Gut Stasis in Rabbits/Guinea Pigs
Gut stasis is a common life-threatening syndrome found in Rabbits (and even Guinea Pigs and
Chinchillas) presented for veterinary attention. Gut stasis occurs when there’s reduced to complete
absence of gastro-intestinal tract mobility.
There are variety causes of gut stasis in our little herbivorous pet such as dental disease, gastro-
intestinal obstruction, pain (from underlying disease), stress, changes in environment, low fiber
composition in diet.
Rabbits that suffer from gut stasis can show common signs such as reduced appetite to complete
inappetance, small and irregular stool size or no stool production. They can also show other signs
depending of the trigger of the stasis. For example, teeth grinding (underlying dental disease) and
hunched position (underlying pain, abdominal pain).
So when to seek veterinary attention?
1. Reduced appetite or inappetance
In general, domesticated pet rabbits spend a lot of time eating. Even as little as not eating for 8 hours is
serious and therefore warrant a visit to the vet’s office.
2. Reduced stool size & numbers
Some rabbits with gut stasis may not be completely inappetant. Therefore it is important to assess the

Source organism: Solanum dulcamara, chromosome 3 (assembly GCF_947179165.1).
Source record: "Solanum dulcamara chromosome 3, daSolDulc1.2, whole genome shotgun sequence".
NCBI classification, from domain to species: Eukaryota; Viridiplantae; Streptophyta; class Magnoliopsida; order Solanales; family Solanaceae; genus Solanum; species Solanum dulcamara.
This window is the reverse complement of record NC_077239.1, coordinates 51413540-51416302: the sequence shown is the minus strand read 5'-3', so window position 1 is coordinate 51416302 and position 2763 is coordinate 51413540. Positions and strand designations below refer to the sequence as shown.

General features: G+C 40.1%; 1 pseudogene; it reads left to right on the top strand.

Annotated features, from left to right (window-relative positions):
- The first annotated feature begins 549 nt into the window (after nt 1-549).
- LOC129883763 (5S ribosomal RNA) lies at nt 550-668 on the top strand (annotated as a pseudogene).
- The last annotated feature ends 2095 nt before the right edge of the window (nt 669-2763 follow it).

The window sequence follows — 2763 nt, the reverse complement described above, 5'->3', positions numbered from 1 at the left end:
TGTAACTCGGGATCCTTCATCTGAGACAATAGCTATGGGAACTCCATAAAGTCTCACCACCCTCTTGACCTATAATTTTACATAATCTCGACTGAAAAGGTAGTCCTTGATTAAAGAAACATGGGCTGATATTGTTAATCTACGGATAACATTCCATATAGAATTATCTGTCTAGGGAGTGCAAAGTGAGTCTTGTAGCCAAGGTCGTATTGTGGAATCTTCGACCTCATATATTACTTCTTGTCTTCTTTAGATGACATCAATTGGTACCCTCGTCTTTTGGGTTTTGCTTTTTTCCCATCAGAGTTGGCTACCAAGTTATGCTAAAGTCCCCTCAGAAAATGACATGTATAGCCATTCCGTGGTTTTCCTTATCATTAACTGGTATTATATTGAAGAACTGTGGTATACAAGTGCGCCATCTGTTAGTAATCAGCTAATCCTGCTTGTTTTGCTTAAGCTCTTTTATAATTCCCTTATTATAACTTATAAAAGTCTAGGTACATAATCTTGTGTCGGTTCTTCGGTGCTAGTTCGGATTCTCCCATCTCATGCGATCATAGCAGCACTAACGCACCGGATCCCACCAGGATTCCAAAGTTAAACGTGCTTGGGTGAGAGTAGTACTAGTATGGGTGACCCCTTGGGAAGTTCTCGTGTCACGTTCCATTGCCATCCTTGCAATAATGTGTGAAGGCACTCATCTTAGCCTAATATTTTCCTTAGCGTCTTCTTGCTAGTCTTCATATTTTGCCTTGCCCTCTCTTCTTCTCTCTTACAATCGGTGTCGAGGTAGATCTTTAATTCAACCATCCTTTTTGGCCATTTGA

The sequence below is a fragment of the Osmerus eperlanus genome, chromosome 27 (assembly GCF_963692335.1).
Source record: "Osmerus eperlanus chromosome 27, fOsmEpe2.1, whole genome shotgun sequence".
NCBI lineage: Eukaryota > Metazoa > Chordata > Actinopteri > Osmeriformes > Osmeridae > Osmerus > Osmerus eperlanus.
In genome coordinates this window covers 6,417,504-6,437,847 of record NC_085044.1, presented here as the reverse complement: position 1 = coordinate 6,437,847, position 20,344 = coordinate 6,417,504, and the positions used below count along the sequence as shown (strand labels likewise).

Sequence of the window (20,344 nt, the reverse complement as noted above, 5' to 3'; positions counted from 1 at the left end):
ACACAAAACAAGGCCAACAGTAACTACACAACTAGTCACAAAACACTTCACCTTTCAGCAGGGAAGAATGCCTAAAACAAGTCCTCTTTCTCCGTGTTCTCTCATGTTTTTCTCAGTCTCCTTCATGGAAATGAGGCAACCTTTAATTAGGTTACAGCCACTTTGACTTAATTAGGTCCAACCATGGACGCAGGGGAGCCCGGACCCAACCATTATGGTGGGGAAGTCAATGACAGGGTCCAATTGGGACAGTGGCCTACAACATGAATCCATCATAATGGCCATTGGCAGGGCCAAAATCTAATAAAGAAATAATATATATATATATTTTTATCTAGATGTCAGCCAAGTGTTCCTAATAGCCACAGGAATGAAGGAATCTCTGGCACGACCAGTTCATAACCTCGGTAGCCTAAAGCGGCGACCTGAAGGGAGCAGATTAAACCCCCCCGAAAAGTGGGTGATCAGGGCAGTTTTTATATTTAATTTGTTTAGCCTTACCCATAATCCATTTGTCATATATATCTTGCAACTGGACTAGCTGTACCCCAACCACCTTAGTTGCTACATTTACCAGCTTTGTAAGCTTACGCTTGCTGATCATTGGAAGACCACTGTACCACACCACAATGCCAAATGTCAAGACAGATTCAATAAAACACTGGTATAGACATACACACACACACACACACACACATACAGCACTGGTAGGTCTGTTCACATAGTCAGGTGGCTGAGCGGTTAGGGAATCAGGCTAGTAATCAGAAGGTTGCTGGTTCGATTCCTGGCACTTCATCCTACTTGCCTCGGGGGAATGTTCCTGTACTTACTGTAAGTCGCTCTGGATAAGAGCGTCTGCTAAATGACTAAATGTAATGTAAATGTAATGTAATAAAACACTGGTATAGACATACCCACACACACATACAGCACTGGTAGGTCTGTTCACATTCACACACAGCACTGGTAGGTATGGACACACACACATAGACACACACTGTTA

stool size and number daily. By looking at them on a regular basis, it is easier to tell when your rabbit’s
stool size is smaller, irregular in shape or lesser in number.
3. Other symptoms of underlying disease are being noticed / change in behavior
After presenting your rabbit at the vet, the vet will assess your rabbit and attempt to figure out the
trigger of the gut stasis. This may include a complete physical examination which also includes conscious
oral exam, abdominal palpation. In some cases, X-ray may be warranted to investigate further and rule
out gastro-intestinal obstruction.
Treatment of gut stasis usually requires a combination of treatment / addressing the underlying trigger
and supportive treatment. In cases where the underlying trigger is not identified initially, supportive
therapy is usually initiated. This may involve fluid therapy / hydration, pain-relief, supportive feeding
and medication to encourage gut motility.